The Education Department has issued an “urgent call to action” warning colleges and universities to protect against fraud in federal student aid programs at schools that offer distance education programs.

The department sent out a letter late Thursday to institutions of higher education that provides specific details about “fraud rings” that conspire to defraud Title IV, or student aid, programs by signing up for distance learning.

The letter stemmed from a report issued last month by the department’s Office of the Inspector General that detailed the growing fraud, and it said that a new anti-fraud ring task force has been established to deal with current and emerging threats.

These fraud rings often have a “ringleader” who, according to the letter (which was first reported by Inside Higher Education):

“* Obtains identifying information from straw students – individuals who willingly provide the information – including some who were incarcerated, by promising financial gain.

* Completes multiple financial aid applications using the information collected (name, Social Security number, date of birth, etc.).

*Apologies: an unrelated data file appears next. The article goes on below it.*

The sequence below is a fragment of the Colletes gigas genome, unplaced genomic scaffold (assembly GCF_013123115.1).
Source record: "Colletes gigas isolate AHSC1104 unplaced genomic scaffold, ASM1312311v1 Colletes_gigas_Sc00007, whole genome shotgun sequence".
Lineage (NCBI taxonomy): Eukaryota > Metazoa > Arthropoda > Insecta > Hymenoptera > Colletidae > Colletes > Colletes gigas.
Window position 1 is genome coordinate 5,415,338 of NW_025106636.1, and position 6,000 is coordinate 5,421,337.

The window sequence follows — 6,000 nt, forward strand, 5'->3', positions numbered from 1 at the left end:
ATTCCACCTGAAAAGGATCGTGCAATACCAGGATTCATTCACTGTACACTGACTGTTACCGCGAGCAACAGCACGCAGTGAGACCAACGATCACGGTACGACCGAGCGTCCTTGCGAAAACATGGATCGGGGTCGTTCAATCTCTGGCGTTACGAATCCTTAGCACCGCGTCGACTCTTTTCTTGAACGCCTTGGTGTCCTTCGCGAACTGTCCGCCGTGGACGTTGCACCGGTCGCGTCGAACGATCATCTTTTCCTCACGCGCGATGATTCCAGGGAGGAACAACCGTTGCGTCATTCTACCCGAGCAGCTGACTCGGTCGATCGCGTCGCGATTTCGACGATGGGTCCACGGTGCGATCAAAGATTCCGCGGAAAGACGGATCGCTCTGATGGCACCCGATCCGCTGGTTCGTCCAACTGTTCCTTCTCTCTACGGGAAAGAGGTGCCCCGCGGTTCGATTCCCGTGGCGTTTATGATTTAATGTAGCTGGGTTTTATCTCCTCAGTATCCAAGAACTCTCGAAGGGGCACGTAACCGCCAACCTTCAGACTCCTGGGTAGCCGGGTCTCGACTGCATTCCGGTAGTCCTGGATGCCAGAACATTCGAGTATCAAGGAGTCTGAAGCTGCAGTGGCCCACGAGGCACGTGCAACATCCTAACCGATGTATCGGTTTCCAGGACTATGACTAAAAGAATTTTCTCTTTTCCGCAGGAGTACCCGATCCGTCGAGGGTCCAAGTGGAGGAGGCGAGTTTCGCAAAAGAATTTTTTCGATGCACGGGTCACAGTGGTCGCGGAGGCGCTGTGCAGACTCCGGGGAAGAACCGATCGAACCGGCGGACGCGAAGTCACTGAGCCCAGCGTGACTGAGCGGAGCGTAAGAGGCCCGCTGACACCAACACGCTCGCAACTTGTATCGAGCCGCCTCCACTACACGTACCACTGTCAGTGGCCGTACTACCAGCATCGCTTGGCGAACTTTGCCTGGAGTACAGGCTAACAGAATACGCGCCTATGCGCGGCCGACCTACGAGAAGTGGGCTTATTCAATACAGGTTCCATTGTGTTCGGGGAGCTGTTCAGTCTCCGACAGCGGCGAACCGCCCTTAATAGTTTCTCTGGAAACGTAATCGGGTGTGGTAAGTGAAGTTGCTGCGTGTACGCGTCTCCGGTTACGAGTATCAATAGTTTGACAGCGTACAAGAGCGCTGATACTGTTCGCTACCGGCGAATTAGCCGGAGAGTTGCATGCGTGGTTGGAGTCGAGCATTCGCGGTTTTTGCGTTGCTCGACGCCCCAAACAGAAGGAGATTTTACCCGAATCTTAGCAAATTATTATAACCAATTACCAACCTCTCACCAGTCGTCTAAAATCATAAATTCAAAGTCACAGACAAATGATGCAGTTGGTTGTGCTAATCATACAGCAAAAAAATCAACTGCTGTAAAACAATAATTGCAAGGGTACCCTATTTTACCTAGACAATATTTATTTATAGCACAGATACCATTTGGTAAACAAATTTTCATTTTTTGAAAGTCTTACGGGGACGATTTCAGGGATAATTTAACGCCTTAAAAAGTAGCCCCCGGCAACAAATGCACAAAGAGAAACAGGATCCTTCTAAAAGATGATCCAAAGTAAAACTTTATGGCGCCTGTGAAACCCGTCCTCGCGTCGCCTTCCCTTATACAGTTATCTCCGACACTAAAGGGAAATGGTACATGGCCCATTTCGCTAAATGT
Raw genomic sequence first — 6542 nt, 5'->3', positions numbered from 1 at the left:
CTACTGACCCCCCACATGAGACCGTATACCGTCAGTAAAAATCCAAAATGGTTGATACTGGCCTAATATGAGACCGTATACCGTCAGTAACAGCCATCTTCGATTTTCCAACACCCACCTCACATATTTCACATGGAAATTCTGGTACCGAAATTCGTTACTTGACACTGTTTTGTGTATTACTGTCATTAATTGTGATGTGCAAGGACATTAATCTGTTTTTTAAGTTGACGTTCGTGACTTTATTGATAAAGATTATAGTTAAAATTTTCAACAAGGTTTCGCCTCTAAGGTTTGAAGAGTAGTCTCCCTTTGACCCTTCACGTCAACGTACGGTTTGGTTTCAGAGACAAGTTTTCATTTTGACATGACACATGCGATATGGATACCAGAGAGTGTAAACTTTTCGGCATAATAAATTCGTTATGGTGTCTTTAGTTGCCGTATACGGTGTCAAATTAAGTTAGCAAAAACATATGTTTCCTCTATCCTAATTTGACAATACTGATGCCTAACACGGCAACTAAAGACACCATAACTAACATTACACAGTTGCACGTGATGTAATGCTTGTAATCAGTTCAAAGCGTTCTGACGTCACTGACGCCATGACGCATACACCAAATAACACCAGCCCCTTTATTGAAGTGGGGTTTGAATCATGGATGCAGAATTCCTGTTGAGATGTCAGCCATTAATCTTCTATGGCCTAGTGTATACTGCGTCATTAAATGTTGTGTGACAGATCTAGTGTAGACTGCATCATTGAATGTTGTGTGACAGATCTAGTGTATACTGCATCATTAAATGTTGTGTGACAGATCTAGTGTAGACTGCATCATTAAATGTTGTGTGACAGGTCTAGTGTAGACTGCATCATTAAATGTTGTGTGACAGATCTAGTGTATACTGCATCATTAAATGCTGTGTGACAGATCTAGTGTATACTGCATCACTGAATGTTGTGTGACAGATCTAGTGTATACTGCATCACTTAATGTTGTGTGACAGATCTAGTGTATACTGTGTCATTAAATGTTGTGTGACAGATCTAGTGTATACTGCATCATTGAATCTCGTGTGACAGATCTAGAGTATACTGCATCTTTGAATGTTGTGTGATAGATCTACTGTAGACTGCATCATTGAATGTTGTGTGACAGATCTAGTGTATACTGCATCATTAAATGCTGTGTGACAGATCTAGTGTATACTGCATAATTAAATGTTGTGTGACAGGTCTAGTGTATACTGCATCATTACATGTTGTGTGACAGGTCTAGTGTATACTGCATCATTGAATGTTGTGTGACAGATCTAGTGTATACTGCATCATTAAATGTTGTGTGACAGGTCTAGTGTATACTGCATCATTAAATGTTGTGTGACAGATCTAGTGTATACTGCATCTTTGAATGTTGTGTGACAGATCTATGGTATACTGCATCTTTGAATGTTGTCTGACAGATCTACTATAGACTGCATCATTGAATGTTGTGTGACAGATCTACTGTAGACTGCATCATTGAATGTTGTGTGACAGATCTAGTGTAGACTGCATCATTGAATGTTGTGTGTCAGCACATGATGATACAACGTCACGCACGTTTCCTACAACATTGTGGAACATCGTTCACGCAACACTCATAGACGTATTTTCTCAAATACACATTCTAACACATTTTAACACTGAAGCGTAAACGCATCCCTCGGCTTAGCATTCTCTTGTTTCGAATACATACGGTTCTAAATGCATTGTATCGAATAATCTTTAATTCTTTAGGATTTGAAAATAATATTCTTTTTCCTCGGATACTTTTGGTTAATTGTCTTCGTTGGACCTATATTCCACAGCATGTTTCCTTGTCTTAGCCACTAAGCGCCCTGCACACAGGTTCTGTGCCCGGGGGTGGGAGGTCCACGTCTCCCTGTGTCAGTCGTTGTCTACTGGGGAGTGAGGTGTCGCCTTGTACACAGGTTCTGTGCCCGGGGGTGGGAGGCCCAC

* Applies for admission under the institution’s open admissions program, where little or no third-party documentation is required.

* Participates in the amount of online interaction necessary to establish participation in the academic program and secure disbursements under an institution’s procedures.”

The letter — signed by Assistant Secretary for Postsecondary Education Eduardo M. Ochoa and James W. Runcie, chief operating officer of the Federal Student Aid office — includes specific actions schools can take to protect themselves.

Last month’s report said investigators had detected “an increasing number of cases involving large, loosely affiliated groups of individuals” who are engaged in this type of fraudulent activity. The letter just sent to schools said investigators expect fraudulent activities to continue and that was why it was warning schools to beware.

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